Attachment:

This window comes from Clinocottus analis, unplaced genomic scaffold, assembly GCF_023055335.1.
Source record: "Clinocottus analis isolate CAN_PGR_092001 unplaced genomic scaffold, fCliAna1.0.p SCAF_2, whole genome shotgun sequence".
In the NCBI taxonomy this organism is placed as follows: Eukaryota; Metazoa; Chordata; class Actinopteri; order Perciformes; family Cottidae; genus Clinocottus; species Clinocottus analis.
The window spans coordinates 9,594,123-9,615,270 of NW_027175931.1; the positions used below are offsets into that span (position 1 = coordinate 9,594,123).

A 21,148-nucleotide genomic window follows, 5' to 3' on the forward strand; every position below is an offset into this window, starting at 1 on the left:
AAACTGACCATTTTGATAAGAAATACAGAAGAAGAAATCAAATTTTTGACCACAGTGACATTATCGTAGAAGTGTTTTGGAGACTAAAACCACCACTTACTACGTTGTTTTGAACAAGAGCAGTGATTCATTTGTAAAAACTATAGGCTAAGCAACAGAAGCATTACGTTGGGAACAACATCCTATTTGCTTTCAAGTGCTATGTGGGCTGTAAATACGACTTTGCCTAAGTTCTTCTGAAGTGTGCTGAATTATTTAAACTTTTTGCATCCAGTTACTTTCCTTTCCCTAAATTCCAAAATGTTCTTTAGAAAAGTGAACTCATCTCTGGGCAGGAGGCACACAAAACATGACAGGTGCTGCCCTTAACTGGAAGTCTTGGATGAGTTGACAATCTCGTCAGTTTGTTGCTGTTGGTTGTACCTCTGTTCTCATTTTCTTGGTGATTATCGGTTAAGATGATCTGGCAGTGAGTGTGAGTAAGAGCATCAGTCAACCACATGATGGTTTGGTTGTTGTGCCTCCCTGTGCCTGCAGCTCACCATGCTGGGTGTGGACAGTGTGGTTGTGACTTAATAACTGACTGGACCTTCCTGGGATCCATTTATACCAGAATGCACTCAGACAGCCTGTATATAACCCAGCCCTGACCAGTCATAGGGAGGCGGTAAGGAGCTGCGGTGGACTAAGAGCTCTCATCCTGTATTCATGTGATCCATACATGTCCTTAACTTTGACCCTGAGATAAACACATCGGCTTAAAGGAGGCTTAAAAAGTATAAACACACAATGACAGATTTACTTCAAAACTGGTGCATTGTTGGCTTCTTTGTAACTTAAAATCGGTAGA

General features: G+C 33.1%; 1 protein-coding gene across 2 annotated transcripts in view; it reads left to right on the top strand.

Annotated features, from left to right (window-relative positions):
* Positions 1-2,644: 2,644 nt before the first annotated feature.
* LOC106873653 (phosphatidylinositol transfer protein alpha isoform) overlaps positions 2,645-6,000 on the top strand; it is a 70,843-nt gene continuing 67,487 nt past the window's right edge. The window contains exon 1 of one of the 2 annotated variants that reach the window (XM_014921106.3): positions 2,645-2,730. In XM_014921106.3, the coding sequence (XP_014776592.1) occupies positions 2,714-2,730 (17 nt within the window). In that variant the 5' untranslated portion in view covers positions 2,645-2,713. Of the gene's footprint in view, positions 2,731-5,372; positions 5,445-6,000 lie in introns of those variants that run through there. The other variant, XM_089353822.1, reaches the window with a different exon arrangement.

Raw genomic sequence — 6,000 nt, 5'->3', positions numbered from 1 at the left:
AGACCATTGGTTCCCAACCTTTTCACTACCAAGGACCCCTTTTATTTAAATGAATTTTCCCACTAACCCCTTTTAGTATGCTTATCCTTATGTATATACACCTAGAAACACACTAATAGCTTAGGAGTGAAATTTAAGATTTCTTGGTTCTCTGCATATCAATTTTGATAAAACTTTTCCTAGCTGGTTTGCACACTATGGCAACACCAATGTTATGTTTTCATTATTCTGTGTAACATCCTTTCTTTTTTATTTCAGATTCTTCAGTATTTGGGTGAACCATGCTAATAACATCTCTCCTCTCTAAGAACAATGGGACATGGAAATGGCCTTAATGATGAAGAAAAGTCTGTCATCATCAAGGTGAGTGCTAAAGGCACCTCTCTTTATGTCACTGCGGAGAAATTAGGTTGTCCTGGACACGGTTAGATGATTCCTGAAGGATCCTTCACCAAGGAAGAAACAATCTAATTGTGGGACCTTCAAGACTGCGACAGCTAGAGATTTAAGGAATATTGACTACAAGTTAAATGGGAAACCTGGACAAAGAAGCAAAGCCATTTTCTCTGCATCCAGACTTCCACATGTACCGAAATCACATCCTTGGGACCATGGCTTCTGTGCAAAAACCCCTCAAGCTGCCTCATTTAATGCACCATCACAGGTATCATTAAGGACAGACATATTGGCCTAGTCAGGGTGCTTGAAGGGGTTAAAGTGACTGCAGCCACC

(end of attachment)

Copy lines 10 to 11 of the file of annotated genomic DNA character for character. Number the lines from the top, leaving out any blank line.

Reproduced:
* LOC106873653 (phosphatidylinositol transfer protein alpha isoform) overlaps positions 2,645-6,000 on the top strand; it is a 70,843-nt gene continuing 67,487 nt past the window's right edge. The window contains exon 1 of one of the 2 annotated variants that reach the window (XM_014921106.3): positions 2,645-2,730. In XM_014921106.3, the coding sequence (XP_014776592.1) occupies positions 2,714-2,730 (17 nt within the window). In that variant the 5' untranslated portion in view covers positions 2,645-2,713. Of the gene's footprint in view, positions 2,731-5,372; positions 5,445-6,000 lie in introns of those variants that run through there. The other variant, XM_089353822.1, reaches the window with a different exon arrangement.

Raw genomic sequence — 6,000 nt, 5'->3', positions numbered from 1 at the left: